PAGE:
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Looking for a Way to Contribute to Your Community? Be a Foster Parent

Colorado is in desperate need of foster parents willing and able to care for children whose parents aren’t able to care for them. As many others have already learned, fostering can be an incredibly rewarding experience. Fostering also provides a unique and extremely valuable way to contribute to your local community.

Foster Parents are Urgently Needed

By July of 2019, Colorado’s Division of Child Welfare will need 2,500 foster families. In order to reach this goal, they will need 1,200 additional individuals or families willing to help children in urgent need and retain 75 percent of those currently certified.

How to Become a Foster Parent in Colorado

Foster parents provide a vital service to both vulnerable children and the community as a while. You can be single or married, a renter or homeowner. If you happen to be black, Hispanic, American Indian or identify yourself as gay or transgender, there is a particular need. If you’ve taken care of lots of kids, that’s wonderful. If you have little or no experience as a parent, that’s fine too.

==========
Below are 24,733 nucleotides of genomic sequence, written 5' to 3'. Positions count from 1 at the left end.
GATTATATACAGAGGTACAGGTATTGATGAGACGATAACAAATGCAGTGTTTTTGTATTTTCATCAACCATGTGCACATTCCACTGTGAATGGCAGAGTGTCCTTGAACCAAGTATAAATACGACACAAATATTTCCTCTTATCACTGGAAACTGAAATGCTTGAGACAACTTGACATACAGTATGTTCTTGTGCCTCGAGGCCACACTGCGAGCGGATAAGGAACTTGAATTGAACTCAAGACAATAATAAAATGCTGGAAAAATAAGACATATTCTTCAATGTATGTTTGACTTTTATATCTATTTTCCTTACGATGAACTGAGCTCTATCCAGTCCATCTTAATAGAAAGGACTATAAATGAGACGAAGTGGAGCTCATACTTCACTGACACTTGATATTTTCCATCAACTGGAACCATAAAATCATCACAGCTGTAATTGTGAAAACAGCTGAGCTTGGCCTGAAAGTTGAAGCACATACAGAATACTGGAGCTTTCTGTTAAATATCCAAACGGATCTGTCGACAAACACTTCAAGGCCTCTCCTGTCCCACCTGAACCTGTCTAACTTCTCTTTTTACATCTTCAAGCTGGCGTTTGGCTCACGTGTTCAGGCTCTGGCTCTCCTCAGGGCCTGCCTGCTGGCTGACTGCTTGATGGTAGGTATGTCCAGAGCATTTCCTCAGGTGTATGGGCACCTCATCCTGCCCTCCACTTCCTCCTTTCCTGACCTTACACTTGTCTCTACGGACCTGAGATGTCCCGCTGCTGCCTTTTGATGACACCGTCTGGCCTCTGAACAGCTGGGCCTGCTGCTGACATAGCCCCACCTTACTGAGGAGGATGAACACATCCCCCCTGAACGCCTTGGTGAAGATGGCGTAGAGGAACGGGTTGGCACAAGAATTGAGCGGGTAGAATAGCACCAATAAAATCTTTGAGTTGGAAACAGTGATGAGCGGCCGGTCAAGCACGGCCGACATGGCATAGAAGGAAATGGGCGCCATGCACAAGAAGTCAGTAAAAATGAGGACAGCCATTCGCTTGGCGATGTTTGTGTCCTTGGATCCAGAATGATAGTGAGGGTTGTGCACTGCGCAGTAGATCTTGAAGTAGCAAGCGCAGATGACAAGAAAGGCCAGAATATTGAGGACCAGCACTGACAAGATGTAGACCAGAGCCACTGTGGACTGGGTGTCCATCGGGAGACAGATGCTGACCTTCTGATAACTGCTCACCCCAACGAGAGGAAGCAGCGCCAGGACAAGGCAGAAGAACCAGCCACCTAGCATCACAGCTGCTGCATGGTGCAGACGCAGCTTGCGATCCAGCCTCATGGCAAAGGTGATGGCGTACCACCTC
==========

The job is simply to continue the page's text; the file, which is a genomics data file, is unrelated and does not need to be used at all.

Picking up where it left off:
The basic requirements for becoming a foster parent in Colorado include:

  • Being age 21 or older
  • Passing a background check
  • Completing a foster parent training program
  • Having a home study

One requirement for foster parents is the most important of all, but is difficult to measure. You must really want to open your heart and home to a child in need, a member of your community who needs a safe place to live and love.

Foster Parents are Needed in Every Colorado Community

The lack of enough certified foster families adds to the suffering of many already-traumatized children. When there isn’t a certified foster family within the child’s own community, the child will have to move. The child has already lost their home and will lose even more.

He or she will lose friends and their school. Activities that were important, such as school clubs or playing on a sports team, will end. Worst of all, a child may be separated from brothers and sisters, a very important support system.